What goes wrong to use “bend-and-break” trick for singular varieties?

When $X$ is a smooth projective variety, one can use Mori's bend-and-break trick to establish the cone theorem. However, when $X$ has singularity (say klt. singularity), the cone theorem is obtained by a series of hard results: vanishing theorem -> non-vanishing theorem -> rationality theorem -> cone theorem.

I was wondering what would go wrong when we follow the argument in the smooth case with some simple minded modifications --- like using resolution or cyclic covering? Moreover, the bend-and-break lemma itself does not require any smoothness.

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When we use the bend-and-break technique in the proof of the Cone Theorem, we not only need to know that under certain conditions there are rational curves through a point of our variety $X$, but we also require an upper bound on their degree (with respect to a given polarization $H$).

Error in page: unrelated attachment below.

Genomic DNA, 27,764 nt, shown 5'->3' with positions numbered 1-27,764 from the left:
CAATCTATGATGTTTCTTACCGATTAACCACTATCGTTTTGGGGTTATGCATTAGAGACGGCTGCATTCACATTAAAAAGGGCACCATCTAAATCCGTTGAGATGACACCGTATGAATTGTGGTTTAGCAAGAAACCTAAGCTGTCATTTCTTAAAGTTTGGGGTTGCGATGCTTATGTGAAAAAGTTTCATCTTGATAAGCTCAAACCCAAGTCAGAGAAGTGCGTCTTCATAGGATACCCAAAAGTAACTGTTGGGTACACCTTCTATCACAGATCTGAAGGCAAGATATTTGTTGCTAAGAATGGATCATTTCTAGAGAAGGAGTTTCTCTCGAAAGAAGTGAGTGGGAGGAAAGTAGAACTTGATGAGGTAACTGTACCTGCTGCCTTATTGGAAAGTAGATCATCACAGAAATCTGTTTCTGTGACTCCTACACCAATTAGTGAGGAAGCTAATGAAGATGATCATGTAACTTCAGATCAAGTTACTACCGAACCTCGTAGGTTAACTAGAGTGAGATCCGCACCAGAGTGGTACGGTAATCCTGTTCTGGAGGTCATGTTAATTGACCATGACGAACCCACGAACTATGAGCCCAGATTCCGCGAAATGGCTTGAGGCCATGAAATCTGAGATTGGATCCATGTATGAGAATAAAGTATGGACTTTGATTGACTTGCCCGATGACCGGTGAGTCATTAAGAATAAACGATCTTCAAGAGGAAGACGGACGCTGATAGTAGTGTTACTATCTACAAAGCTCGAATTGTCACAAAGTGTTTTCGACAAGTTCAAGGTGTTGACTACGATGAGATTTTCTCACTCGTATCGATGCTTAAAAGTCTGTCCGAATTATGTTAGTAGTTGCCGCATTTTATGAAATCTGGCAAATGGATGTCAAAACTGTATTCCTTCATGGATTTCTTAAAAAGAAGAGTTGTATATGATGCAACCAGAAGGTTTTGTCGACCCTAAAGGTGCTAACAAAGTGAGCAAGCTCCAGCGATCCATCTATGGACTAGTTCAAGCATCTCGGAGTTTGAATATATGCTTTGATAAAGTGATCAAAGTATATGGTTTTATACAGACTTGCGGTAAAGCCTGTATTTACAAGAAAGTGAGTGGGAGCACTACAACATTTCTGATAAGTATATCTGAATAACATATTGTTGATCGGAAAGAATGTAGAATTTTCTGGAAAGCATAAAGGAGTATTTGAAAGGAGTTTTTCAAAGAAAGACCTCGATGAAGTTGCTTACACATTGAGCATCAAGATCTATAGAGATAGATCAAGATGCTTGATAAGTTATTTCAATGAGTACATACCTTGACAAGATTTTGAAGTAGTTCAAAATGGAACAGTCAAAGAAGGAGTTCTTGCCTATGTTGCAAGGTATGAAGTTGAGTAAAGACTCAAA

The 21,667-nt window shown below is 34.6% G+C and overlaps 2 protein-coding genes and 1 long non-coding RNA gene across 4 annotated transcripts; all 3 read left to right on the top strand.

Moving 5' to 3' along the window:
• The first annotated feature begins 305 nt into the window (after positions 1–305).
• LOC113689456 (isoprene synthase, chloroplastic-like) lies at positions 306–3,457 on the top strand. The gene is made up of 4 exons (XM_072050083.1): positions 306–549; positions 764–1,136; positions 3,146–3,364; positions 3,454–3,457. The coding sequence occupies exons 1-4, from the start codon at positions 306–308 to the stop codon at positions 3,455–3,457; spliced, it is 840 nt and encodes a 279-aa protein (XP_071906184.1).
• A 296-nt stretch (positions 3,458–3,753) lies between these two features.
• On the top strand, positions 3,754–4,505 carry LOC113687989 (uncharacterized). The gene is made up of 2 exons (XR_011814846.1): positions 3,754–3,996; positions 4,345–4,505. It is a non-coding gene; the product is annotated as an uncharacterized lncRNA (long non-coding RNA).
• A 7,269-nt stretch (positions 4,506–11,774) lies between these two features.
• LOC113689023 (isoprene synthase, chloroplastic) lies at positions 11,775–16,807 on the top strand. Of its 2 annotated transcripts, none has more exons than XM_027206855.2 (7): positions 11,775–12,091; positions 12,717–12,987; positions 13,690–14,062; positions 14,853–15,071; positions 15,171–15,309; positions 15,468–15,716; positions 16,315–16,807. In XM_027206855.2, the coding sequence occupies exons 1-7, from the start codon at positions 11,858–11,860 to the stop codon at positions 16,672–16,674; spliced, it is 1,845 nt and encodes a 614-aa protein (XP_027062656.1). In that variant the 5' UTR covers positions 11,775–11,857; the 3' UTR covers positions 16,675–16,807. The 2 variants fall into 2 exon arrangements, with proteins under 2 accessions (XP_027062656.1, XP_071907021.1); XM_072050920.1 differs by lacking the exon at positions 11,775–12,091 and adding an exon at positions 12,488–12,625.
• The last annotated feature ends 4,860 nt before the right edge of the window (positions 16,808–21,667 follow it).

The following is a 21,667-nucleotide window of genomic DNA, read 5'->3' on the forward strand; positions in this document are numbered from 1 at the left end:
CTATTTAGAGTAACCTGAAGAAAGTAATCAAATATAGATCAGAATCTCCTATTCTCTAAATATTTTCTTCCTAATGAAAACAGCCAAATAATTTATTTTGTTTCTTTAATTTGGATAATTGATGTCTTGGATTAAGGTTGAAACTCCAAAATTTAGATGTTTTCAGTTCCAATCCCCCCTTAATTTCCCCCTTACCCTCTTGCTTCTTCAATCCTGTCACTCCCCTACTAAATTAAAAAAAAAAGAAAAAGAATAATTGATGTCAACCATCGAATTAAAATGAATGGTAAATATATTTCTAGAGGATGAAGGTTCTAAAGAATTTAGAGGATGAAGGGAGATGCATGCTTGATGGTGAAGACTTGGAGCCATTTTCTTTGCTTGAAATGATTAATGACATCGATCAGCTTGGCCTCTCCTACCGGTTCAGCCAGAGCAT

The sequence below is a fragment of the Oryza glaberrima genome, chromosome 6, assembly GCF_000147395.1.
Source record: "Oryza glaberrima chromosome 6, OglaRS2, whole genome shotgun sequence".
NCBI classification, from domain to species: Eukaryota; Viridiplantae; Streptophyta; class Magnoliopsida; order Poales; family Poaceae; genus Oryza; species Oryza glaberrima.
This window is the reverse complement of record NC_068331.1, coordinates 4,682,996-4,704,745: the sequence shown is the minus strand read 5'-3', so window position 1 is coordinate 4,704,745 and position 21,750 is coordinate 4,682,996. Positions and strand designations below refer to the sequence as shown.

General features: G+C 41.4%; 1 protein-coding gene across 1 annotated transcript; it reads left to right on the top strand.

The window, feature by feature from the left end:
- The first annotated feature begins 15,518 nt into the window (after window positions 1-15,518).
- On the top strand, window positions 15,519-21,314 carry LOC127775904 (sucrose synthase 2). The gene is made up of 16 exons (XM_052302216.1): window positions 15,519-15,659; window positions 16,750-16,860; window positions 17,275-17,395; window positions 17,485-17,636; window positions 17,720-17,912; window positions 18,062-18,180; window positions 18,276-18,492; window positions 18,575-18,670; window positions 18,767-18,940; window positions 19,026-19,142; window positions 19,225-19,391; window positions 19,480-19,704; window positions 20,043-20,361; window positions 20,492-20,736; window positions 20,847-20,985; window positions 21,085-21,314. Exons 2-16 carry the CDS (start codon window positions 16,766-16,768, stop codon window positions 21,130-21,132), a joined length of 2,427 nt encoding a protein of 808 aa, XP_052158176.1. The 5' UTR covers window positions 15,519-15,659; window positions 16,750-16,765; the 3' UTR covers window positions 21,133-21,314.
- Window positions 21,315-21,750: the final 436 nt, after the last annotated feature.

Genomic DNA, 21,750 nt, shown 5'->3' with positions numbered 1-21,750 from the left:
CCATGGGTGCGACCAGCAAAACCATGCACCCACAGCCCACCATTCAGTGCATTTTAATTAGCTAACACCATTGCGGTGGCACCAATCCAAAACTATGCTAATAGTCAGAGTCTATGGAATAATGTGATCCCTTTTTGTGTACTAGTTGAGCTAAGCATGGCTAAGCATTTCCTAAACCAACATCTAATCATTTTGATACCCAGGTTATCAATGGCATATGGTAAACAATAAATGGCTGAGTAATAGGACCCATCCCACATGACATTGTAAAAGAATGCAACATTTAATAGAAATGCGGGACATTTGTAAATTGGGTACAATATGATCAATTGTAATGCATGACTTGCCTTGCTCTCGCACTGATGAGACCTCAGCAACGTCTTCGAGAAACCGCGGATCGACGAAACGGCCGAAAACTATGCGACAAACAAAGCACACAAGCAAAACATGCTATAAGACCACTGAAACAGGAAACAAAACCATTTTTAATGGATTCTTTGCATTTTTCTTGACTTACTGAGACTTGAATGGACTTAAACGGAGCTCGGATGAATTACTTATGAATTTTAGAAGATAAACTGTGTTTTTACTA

Such a bound is only available when $X$ is smooth. See [Debarre, Higher dimensional algebraic geometry, Theorem 3.6 p. 67] for the result that we need.
I'm saying that Theorem 3.6 p. 67 in Debarre's book (about the estimation of the $H$-degree of the rational curve $\Gamma$) only holds in the smooth case, and that that version of the theorem is used in the proof of the Cone Theorem in Chapter 6. The estimate used in Theorem 7.46 seems to me weaker. – Francesco Polizzi Jun 15 '14 at 23:12
The crucial estimate is actually $$-K_X \cdot \Gamma \leq \dim X +1,$$ and according to Debarre one needs smoothness for this (see the discussion that immediately follows the statement of Theorem 3.6). It is used at page 152, in First step of the proof of the Cone Theorem. – Francesco Polizzi Jun 15 '14 at 23:21